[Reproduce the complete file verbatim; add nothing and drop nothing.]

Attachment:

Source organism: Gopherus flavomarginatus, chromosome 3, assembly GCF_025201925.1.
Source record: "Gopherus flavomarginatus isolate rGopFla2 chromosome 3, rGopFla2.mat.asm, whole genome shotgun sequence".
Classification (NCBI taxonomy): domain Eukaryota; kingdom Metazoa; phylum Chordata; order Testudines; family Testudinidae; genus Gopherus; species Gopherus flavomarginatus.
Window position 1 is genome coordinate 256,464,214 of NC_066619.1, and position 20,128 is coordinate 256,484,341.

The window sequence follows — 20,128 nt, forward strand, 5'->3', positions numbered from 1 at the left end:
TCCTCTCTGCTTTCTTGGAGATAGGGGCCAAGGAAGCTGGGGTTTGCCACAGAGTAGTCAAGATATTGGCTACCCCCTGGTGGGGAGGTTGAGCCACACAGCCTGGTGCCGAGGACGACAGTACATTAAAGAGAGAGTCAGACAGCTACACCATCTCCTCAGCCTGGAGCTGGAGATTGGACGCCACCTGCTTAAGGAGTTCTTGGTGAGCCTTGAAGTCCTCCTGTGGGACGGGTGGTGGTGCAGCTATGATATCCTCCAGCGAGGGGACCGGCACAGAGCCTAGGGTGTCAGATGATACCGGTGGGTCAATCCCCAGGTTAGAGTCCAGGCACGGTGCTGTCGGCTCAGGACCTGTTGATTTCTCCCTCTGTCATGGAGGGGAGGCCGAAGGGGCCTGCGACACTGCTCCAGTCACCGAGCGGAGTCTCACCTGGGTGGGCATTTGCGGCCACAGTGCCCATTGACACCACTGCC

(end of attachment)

Source organism: Gopherus flavomarginatus, chromosome 3, assembly GCF_025201925.1.
Source record: "Gopherus flavomarginatus isolate rGopFla2 chromosome 3, rGopFla2.mat.asm, whole genome shotgun sequence".
Classification (NCBI taxonomy): domain Eukaryota; kingdom Metazoa; phylum Chordata; order Testudines; family Testudinidae; genus Gopherus; species Gopherus flavomarginatus.
Window position 1 is genome coordinate 256,464,214 of NC_066619.1, and position 20,128 is coordinate 256,484,341.

The window sequence follows — 20,128 nt, forward strand, 5'->3', positions numbered from 1 at the left end:
TCCTCTCTGCTTTCTTGGAGATAGGGGCCAAGGAAGCTGGGGTTTGCCACAGAGTAGTCAAGATATTGGCTACCCCCTGGTGGGGAGGTTGAGCCACACAGCCTGGTGCCGAGGACGACAGTACATTAAAGAGAGAGTCAGACAGCTACACCATCTCCTCAGCCTGGAGCTGGAGATTGGACGCCACCTGCTTAAGGAGTTCTTGGTGAGCCTTGAAGTCCTCCTGTGGGACGGGTGGTGGTGCAGCTATGATATCCTCCAGCGAGGGGACCGGCACAGAGCCTAGGGTGTCAGATGATACCGGTGGGTCAATCCCCAGGTTAGAGTCCAGGCACGGTGCTGTCGGCTCAGGACCTGTTGATTTCTCCCTCTGTCATGGAGGGGAGGCCGAAGGGGCCTGCGACACTGCTCCAGTCACCGAGCGGAGTCTCACCTGGGTGGGCATTTGCGGCCACAGTGCCCATTGACACCACTGCC